Vir Cantium

I'm right, you know …

The Swedes Get It On The TV Licence Fee (Sort Of)

My regular reader will be unsurprised that I read the following news item with particular interest, given my many and sometimes coherent thoughts on the subject of the TV Licence Fee (formerly known as “the unique way the BBC is funded”):

TV licence system under review
The system of TV licensing to fund British public TV and radio broadcasting could be discontinued after 2013, after a majority of members of parliament expressed support for a new model.

Yes, of course, I’ve fiddled with the text. It’s Sweden’s TV licence fee being possibly read the last rites, but one can dream.

A BBC Radio outside broadcast van

How long before the wheels come off the BBC Tax? (Too long)

Or, in this case, suffer a severe case of deja-vu:

The TV licence system does not take into account when, if or how viewers use any of the channels or services which are funded by it.

Despite the fee being paid by nine of ten Swedes, it has become controversial with some questioning why they should pay for something they don’t use.

The development of web-TV services and the changing habits of viewers has further generated discussion over how the system is designed….

Being Sweden, of course, the next option being talked up is to fund the state broadcaster from general taxation in some form, though one incarnation of this at least has been rejected before.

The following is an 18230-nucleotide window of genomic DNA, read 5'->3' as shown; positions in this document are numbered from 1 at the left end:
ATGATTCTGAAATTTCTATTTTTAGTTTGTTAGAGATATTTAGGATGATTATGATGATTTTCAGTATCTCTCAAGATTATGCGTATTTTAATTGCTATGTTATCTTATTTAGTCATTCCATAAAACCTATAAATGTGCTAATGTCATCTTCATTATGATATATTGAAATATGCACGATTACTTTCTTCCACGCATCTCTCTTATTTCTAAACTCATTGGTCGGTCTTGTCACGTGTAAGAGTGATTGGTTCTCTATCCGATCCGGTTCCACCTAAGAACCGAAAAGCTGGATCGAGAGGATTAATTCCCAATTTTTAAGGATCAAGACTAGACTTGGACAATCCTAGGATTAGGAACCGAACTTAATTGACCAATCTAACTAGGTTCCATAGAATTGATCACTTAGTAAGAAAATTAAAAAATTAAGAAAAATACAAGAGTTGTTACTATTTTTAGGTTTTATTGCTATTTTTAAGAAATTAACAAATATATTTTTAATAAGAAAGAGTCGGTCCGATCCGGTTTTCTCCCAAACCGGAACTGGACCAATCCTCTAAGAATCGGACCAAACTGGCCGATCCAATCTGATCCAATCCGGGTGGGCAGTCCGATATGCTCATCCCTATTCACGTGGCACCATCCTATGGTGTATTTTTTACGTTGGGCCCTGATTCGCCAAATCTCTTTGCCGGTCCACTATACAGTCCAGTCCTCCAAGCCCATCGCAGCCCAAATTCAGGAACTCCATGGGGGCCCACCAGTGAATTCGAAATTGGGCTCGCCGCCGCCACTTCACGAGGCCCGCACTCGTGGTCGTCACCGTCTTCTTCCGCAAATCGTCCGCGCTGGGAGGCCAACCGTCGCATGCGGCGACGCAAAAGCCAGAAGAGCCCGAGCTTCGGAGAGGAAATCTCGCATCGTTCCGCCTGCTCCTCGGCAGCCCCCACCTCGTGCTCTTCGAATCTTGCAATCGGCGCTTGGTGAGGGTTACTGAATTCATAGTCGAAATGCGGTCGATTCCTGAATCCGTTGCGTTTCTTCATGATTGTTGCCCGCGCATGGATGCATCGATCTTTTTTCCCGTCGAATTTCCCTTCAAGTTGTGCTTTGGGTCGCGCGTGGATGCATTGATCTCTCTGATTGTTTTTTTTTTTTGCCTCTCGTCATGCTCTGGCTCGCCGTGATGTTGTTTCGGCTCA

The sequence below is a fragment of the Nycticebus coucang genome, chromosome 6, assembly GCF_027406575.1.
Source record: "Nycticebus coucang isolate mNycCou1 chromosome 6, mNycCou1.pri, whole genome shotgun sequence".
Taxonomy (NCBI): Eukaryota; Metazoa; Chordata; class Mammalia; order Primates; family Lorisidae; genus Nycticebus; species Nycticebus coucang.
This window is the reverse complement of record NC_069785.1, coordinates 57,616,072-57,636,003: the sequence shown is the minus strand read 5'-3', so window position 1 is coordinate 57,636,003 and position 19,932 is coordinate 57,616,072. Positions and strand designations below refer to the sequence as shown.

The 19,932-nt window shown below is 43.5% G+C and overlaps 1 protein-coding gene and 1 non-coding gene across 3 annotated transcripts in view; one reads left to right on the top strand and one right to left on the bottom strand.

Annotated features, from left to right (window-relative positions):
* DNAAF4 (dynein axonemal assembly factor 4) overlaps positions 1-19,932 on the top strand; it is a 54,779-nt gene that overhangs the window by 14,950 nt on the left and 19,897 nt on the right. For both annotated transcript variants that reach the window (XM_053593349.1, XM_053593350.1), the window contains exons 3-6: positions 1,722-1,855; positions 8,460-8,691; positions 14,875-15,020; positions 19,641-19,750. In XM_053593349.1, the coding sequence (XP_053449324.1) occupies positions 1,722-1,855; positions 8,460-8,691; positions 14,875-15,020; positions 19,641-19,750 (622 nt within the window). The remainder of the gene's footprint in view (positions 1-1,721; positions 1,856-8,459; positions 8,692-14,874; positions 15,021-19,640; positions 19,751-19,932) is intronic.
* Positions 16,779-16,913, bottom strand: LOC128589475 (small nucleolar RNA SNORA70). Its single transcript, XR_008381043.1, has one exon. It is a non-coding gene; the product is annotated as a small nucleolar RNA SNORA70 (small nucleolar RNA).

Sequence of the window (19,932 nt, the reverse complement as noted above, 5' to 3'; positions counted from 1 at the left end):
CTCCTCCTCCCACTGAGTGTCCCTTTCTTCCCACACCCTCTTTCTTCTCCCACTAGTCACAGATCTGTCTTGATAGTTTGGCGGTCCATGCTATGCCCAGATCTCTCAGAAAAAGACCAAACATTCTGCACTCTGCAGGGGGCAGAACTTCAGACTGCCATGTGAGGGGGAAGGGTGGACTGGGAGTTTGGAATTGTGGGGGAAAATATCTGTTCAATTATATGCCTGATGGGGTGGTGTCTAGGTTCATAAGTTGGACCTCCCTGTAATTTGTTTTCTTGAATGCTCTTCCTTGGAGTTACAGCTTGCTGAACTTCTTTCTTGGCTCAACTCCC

Some may think it is better than the “current system [whereby] anyone with a television receiver are required by law to pay a radio and TV charge. The fee, … for 2011 is 2,076 kronor ($320)”.

This would actually be a small step backward, just as proposals to top-slice the licence fee here were flawed (and especially any idea to replace our TV tax with funding direct from government).

Critics argue that a direct tax funding would undermine the independence of public service broadcasting.

Indeed, though the same argument could be levelled at any form of coercive financing that relies on the government or parliament to support it. It’s all state funding, whether it is handed directly to the recipient or the recipient relies on the state for the right to collect.

Other alternatives under consideration are reported to be a separate tax levy along the lines of the burial charge collected on annual taxes.

I have no idea what the “burial charge” is, but a tax is a tax is a tax. Whether it’s the BBC or the Swedish broadcasters, in a free country there should be no place, or need, for a broadcaster which is in hock to the State.

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